“A hug makes you feel good all day.” Kathleen Keating
Last Sunday night—Mother’s Day—felt incredibly sweet for me. My own kids, Michael and Scout, sent lovely messages from Oregon, while I got to spend time in Indiana with my mom, Char, my three brothers, two nephews, my lovely 13 year old friend, Avi, and my sweetie, Ed. Being together was a rare delight on its own, but what made it so sweet was the hugging.
We didn’t hug, cuddle or show physical affection when we were growing up. Parental touch came in the form of correction or discipline. Touch between my brothers and I occurred mostly during athletic activities such as football or wrestling—in other words, it was rough and tumble touch, not affectionate. (Poking each other in church or a cramped car was the other common form of touch but that never resulted in anything good!)
And yet, even with our stunted experience of touch we’ve all somehow learned to do it differently than what we learned growing up. Ed and I shared e-hugs with my three brothers and their wives and big bear hugs with my nephews. Our young friend Avi was a delight, freely offering hugs, cuddling up and holding hands. When everyone left at the end of the evening, we shared big hugs all around again. My heart soared at what I felt and witnessed: genuine affection conveyed through hugs. What a shift—and how fortunate for all of us.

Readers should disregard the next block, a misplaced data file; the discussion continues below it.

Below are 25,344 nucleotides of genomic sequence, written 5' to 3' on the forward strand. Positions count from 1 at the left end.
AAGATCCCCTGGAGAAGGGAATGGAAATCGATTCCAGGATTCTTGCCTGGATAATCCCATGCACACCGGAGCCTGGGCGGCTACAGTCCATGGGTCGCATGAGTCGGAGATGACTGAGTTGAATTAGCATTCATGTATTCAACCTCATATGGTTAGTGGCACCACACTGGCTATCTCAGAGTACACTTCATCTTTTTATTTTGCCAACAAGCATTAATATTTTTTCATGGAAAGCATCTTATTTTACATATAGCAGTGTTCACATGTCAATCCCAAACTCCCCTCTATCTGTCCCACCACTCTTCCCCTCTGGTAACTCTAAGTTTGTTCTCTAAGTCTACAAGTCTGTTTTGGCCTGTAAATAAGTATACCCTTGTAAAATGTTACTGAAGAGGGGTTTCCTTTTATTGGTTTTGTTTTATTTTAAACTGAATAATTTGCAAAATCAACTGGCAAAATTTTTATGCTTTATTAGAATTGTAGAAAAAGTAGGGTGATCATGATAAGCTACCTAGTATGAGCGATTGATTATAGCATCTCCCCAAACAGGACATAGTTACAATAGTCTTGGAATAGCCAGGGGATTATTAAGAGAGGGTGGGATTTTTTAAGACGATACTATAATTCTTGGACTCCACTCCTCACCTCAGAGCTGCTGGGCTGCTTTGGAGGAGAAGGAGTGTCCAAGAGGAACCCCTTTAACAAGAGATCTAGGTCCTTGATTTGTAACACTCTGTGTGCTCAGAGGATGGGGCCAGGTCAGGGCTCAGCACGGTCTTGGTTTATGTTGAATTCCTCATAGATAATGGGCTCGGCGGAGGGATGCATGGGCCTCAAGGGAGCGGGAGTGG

After all these years, why should this matter so much? Two reasons come to mind: as I write my memoir I am recalling more good memories which not only provides balance, it enables me to see that through the tough times, we were a family that remained connected though for a time, we definitely scattered for survival. Alcoholism will do that to a family—yet not all families retain core connection. And second, being touch-avoidant never felt quite right to me. I always felt like something was missing in my relatively touchless world. Turns out, I was right.
There are so many reasons for us to share non-sexual touch with others. Our skin is our body’s largest organ and touch releases oxytocin by stimulating the sensory receptors in our skin. Oxytocin is a hormone that makes us feel good—happy, accepted, connected—and its activation delivers a host of well-known benefits:
Levels of the stress hormone cortisol decline
Blood pressure and heart rate drops
Immune function increases
Asthma symptoms abate
Migraine headache symptoms ease
Sleep is more restful
Chronic pain sufferers report a decline in pain
Problem-solving abilities improve
The restlessness associated with dementia is alleviated
I know that when I share touch with someone, be it a hug, holding hands, stroking a hand or arm, giving or receiving a shoulder massage, it feels good to the core of my being and I generally feel softer, and more grounded inside—and more connected to the other person. That there are even greater health benefits involved is pure bonus!
I am deeply grateful that I’ve normalized touch and that my family has learned to relax into warm hugging with one another. Undoubtedly, with what we know about the benefits of touch, we are all far better off. Cuddle pile, anyone?